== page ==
Today, an article on the upcoming talk Adam Munn will be giving to local property owners on the impacts of native, domestic and feral grazing animals around Fowlers Gap, was in Broken Hill’s Barrier Daily Truth.

Full article:

After five years of research at Fowlers Gap, scientist Adam Munn is ready to present his findings on the impacts of native, domestic and feral grazing.
Mr Munn has been working out of the University of NSW’s Fowlers Gap arid-zone research station, which is 110 kilometres north of Broken Hill on the Silver City Highway. He will give a public talk on his results there on Sunday morning.
One of his principle projects sought to establish large-scale grazing plots so that different grazing scenarios can be examined, particularly in light of mixed-grazed systems.
“When we compared sheep and kangaroos, both in a large enclosure and out in the free range environment, we found that contrary to what previous estimates have been, which is that one kangaroo equals 70 percent of a sheep, one kangaroo really equals about 30 or 40 percent of a sheep,” Mr Munn said.
The figures are based on the animal’s energy use and food and water intake.
“On average, the sheep on the saltbush diet were drinking about 12 litres of water a day and kangaroos about one and a half,” he says.
The goal was not to replace sheep with kangaroos, according to Mr Munn, but to learn an manage the two together.
“At the very least, we’re aiming to gather information necessary for people to make informed decisions about how they run their properties,” he said.
Geoff Laan, Director of Planning and Environment at Broken Hill City Council, said scientific research could help develop effective management plans.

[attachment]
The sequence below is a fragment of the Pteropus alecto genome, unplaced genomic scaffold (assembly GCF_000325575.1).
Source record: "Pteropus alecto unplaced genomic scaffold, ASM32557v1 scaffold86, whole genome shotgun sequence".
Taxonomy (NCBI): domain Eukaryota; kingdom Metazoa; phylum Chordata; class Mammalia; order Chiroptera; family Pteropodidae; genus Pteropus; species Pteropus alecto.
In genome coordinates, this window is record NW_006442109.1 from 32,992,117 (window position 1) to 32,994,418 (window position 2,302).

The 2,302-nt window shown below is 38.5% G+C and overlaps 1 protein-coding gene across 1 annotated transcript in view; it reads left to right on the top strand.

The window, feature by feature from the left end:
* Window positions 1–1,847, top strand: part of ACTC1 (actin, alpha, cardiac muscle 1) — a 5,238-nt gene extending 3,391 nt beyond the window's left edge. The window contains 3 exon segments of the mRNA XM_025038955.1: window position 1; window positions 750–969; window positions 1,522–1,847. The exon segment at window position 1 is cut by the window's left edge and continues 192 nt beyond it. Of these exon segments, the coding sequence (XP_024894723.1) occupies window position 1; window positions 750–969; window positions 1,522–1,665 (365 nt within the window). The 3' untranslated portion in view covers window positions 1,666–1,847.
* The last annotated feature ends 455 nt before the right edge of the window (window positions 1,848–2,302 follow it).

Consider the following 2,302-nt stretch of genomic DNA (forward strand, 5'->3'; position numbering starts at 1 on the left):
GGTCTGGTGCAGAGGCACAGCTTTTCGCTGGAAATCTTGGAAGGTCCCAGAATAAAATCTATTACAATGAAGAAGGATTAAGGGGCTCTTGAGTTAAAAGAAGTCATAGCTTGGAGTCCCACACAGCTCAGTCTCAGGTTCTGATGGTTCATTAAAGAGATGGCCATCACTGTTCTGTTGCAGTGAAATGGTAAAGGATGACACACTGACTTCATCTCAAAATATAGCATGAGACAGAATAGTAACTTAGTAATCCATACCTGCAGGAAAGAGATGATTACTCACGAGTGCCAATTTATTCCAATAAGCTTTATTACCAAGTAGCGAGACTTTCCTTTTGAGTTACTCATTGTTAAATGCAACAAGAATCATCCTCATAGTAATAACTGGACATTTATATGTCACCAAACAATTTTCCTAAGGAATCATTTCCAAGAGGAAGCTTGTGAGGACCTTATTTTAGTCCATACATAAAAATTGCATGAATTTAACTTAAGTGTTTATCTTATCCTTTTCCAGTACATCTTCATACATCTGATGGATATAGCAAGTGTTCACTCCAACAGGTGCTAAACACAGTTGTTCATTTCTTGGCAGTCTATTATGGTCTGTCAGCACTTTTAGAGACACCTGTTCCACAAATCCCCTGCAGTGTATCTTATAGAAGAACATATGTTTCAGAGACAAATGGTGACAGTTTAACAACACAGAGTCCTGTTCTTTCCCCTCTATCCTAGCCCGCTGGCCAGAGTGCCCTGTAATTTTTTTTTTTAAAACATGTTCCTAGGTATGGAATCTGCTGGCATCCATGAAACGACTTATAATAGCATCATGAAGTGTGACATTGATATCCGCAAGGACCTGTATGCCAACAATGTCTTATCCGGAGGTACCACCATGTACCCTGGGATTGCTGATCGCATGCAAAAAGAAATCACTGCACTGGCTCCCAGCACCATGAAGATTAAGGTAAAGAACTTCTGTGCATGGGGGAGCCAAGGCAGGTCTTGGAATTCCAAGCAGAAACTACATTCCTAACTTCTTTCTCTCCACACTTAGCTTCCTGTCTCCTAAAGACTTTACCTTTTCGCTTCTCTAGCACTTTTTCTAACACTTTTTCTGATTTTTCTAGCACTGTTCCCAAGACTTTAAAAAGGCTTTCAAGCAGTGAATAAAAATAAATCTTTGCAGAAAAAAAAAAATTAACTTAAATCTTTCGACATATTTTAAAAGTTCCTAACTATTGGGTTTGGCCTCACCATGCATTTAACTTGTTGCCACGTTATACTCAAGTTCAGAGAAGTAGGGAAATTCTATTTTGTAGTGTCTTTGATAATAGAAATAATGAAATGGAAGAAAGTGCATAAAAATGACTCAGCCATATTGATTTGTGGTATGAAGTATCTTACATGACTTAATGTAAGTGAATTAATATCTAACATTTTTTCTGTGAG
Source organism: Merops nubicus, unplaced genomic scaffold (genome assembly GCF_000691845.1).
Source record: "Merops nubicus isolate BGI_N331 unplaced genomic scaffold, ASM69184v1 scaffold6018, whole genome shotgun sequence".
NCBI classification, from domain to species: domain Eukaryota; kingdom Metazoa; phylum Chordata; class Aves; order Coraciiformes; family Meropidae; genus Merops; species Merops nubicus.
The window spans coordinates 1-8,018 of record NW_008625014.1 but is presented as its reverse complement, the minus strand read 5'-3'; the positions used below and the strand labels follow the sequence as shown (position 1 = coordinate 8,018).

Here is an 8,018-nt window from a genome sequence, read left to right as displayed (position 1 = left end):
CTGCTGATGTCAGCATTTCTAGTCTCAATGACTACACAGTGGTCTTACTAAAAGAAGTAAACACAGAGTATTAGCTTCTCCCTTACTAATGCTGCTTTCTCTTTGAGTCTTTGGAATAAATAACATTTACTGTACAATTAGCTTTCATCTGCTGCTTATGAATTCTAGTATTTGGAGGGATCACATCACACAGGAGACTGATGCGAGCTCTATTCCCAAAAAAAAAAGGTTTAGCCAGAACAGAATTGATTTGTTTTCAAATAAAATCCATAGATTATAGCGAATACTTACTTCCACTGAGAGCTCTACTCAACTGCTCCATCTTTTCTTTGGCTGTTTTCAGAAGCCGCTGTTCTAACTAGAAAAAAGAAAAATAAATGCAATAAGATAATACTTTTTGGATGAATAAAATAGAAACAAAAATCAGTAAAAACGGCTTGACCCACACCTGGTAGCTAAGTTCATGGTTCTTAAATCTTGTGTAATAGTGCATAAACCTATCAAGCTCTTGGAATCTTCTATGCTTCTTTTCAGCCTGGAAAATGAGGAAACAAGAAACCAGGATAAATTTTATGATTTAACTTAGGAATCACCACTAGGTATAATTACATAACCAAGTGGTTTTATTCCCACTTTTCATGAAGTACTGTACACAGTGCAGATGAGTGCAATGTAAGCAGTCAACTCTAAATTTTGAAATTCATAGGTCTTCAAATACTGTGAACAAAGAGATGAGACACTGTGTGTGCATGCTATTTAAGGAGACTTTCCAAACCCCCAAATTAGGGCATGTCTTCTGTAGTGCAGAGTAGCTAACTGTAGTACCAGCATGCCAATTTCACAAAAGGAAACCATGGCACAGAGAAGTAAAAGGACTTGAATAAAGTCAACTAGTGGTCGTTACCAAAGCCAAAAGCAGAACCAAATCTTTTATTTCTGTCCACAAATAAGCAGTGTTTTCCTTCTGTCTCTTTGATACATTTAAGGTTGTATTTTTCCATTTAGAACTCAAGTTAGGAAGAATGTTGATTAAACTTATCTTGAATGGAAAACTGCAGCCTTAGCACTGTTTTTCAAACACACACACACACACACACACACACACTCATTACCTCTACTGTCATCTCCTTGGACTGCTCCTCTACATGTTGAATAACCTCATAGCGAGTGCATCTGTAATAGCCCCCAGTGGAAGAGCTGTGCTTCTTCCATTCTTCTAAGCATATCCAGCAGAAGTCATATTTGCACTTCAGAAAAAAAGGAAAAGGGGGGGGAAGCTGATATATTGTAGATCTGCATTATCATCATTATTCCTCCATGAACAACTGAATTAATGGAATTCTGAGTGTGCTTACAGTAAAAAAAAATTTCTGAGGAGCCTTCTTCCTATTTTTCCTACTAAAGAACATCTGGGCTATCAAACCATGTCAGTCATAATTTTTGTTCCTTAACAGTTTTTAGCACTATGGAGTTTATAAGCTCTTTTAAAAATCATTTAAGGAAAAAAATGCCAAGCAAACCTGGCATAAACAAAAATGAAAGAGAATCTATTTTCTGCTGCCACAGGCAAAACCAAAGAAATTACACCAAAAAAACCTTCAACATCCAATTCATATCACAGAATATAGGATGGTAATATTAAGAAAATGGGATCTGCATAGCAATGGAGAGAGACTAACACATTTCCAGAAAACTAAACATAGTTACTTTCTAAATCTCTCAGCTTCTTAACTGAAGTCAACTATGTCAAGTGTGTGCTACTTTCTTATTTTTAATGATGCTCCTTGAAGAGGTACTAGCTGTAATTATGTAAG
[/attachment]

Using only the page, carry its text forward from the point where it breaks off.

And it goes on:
“There’s a very real need for scientific development and research to continue,” he said.
Nicole Payne, Assistant Director and North West Manager of the Kangaroo Management Program for the Department of Environment, Climate Change and Water said the sharing of scientific information around Fowlers Gap had been limited until now.
“There’s a big yawning gap between what the scientists know and talk to each other about and what filters down to the level of people who are making on the ground decisions,” he said.
“The upcoming Fowlers Gap information event will be a chance to discuss ideas and future research projects that benefit local land managers and the community,” says Munn.
Mr Munn extended an invitation to everyone interested in his findings to come along to his talk on Sunday at 10am in the Fowlers Gap shearers’ quarters.

For more information on the event contact:

02 9351 4870


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Filed under People and the environment, Rangelands (Fowlers Gap)

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